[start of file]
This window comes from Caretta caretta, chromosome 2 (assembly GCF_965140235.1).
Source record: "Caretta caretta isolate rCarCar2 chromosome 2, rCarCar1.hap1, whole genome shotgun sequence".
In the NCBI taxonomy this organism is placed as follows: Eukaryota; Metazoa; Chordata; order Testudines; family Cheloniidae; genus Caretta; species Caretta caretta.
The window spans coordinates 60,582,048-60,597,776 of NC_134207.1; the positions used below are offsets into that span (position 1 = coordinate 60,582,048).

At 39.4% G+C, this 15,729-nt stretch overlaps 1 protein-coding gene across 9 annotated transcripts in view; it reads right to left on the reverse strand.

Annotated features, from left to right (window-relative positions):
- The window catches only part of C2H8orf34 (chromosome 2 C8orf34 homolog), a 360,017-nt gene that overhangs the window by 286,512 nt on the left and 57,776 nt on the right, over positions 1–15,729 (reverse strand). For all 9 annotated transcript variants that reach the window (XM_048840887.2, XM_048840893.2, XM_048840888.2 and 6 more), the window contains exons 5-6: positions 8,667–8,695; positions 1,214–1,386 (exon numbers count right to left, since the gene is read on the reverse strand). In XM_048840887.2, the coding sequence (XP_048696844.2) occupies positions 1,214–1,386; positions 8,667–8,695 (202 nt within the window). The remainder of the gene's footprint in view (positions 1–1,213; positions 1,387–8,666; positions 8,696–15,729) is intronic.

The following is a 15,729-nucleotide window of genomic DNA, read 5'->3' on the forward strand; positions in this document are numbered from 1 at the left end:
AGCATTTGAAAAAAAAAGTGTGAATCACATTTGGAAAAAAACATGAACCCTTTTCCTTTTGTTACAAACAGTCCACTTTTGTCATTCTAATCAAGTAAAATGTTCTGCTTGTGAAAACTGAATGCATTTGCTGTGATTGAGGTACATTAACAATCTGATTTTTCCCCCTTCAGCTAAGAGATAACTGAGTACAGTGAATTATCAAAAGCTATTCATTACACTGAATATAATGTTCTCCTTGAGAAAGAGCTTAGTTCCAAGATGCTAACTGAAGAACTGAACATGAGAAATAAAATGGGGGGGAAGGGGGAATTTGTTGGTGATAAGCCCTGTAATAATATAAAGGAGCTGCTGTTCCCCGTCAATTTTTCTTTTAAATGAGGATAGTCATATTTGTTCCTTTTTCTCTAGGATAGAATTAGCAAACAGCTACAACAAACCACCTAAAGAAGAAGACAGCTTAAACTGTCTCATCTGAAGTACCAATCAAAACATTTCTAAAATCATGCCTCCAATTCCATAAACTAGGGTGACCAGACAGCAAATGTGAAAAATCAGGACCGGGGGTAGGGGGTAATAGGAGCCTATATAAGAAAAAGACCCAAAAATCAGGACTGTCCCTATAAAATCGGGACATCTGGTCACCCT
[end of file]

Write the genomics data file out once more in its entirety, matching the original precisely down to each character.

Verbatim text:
This window comes from Caretta caretta, chromosome 2 (assembly GCF_965140235.1).
Source record: "Caretta caretta isolate rCarCar2 chromosome 2, rCarCar1.hap1, whole genome shotgun sequence".
In the NCBI taxonomy this organism is placed as follows: Eukaryota; Metazoa; Chordata; order Testudines; family Cheloniidae; genus Caretta; species Caretta caretta.
The window spans coordinates 60,582,048-60,597,776 of NC_134207.1; the positions used below are offsets into that span (position 1 = coordinate 60,582,048).

At 39.4% G+C, this 15,729-nt stretch overlaps 1 protein-coding gene across 9 annotated transcripts in view; it reads right to left on the reverse strand.

Annotated features, from left to right (window-relative positions):
- The window catches only part of C2H8orf34 (chromosome 2 C8orf34 homolog), a 360,017-nt gene that overhangs the window by 286,512 nt on the left and 57,776 nt on the right, over positions 1–15,729 (reverse strand). For all 9 annotated transcript variants that reach the window (XM_048840887.2, XM_048840893.2, XM_048840888.2 and 6 more), the window contains exons 5-6: positions 8,667–8,695; positions 1,214–1,386 (exon numbers count right to left, since the gene is read on the reverse strand). In XM_048840887.2, the coding sequence (XP_048696844.2) occupies positions 1,214–1,386; positions 8,667–8,695 (202 nt within the window). The remainder of the gene's footprint in view (positions 1–1,213; positions 1,387–8,666; positions 8,696–15,729) is intronic.

The following is a 15,729-nucleotide window of genomic DNA, read 5'->3' on the forward strand; positions in this document are numbered from 1 at the left end:
AGCATTTGAAAAAAAAAGTGTGAATCACATTTGGAAAAAAACATGAACCCTTTTCCTTTTGTTACAAACAGTCCACTTTTGTCATTCTAATCAAGTAAAATGTTCTGCTTGTGAAAACTGAATGCATTTGCTGTGATTGAGGTACATTAACAATCTGATTTTTCCCCCTTCAGCTAAGAGATAACTGAGTACAGTGAATTATCAAAAGCTATTCATTACACTGAATATAATGTTCTCCTTGAGAAAGAGCTTAGTTCCAAGATGCTAACTGAAGAACTGAACATGAGAAATAAAATGGGGGGGAAGGGGGAATTTGTTGGTGATAAGCCCTGTAATAATATAAAGGAGCTGCTGTTCCCCGTCAATTTTTCTTTTAAATGAGGATAGTCATATTTGTTCCTTTTTCTCTAGGATAGAATTAGCAAACAGCTACAACAAACCACCTAAAGAAGAAGACAGCTTAAACTGTCTCATCTGAAGTACCAATCAAAACATTTCTAAAATCATGCCTCCAATTCCATAAACTAGGGTGACCAGACAGCAAATGTGAAAAATCAGGACCGGGGGTAGGGGGTAATAGGAGCCTATATAAGAAAAAGACCCAAAAATCAGGACTGTCCCTATAAAATCGGGACATCTGGTCACCCT